The majority of US-based credit unions seeking mergers intend to work with banks or Fintech firms, instead of merging with another credit union, according to a recent study by Chicago-based consulting company West Monroe Partners.
West Monroe noted in its report:
“Credit union leaders feel that a bank or fintech partnership will facilitate access to technology that wouldn’t be available otherwise. Leaders feel these mergers will, in the words of one respondent, ‘make our business more viable in the long run.'”
The study revealed that only 46% of the 100 credit unions that participated in the survey are interested in merging with another credit union. Meanwhile, 32 credit unions said they wanted to merge with banks and 22 were looking to merge with Fintech firms.
Technology and growth potential were the two main reasons cited by the credit unions for seeking mergers with banks and Fintechs.
Since 2018, non-profit financial institutions have acquired 22 US-based banks. Colorado-based Elevations Credit Union acquired the assets of Cache Bank & Trust this month. During the previous five years, there were only 12 such acquisitions, according to recent S&P Global Market Intelligence data.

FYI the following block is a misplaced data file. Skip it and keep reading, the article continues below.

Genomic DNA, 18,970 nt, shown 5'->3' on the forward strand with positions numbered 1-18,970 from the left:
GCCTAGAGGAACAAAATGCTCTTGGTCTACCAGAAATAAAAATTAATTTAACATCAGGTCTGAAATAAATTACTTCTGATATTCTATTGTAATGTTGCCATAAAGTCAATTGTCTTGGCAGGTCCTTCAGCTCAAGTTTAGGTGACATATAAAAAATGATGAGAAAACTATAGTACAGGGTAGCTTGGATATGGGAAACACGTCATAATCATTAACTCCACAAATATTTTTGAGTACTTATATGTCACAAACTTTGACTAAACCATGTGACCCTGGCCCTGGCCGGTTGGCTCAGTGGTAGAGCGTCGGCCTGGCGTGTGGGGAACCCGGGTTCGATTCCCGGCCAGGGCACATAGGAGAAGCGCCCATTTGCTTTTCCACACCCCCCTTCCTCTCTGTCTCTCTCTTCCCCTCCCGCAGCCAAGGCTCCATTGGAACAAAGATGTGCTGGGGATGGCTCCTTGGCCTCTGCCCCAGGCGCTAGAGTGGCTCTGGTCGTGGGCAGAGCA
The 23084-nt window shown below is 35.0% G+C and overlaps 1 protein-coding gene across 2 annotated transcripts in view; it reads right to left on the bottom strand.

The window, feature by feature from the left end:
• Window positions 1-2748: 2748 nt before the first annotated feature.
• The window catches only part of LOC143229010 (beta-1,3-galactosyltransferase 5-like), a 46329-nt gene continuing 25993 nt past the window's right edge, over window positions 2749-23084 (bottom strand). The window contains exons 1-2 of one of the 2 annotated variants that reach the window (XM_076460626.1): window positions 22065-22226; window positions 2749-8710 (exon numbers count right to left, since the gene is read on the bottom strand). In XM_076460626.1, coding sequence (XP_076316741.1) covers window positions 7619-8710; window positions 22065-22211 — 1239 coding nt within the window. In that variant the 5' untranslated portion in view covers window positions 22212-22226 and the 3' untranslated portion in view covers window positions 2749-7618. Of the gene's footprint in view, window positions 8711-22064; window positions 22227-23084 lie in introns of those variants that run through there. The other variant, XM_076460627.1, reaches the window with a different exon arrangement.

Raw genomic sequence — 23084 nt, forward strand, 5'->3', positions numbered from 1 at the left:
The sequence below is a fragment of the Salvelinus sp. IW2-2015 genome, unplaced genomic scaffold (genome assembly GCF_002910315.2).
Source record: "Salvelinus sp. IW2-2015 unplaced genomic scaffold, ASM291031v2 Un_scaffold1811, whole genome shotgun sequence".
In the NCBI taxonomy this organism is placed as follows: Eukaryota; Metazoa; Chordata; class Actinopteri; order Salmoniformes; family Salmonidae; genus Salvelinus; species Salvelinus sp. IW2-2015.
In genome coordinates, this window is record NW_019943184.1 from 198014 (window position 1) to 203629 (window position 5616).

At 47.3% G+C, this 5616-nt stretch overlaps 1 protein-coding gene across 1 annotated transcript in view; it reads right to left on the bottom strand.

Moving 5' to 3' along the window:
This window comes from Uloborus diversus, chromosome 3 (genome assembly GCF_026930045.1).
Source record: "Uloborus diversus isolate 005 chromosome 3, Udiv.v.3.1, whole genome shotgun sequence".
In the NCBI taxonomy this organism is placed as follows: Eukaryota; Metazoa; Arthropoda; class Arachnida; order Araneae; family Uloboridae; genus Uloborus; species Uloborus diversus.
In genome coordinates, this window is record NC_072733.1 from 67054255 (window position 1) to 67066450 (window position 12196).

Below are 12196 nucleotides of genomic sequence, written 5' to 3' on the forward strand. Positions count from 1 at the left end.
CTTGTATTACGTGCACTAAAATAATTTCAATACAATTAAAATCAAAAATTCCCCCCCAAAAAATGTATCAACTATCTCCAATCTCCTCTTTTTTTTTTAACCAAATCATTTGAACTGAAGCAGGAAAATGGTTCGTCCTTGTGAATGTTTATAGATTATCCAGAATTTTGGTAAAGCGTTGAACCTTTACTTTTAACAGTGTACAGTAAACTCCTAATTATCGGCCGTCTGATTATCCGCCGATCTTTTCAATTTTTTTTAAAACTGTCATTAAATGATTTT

National Credit Union Administration Chairman Rodney Hood noted recently that the regulatory body will introduce a new rule that outlines credit unions’ obligations when acquiring banks and Fintech companies.
Banks and industry trade groups have criticized the practice, noting that credit unions have been taking advantage of tax exemptions. Credit unions have also been accused of not providing services to low-income families.
According to the West Monroe report, it might be more convenient for credit unions to merge with banks or Fintechs, instead of another credit union.
The report noted:
“In a transaction between two credit unions, both parties have a responsibility to both entities’ customers and board members; those concerns are abated in external transactions, clearing a more direct path forward.”
Approximately 43% of credit unions that were seeking a merger with another credit union for over a year stated that member alignment led to delays in the process, the West Monroe report mentioned. Only 25% of credit unions reported delays when trying to merge with a bank.
The majority, or 88%, of the delays, were due to regulations, the report noted. Notably, none of the credit unions looking to merge with Fintech firms reported member alignment as a reason for delays.
The West Monroe report concluded:
“While there are now fewer than 6,000 credit unions in the United States, they represent 117 million members — about one-third of the population. To move forward successfully and respond to disruptive change, these organizations should first focus on what their growth plan should look like — then consider strategic M&A activity to support this plan.”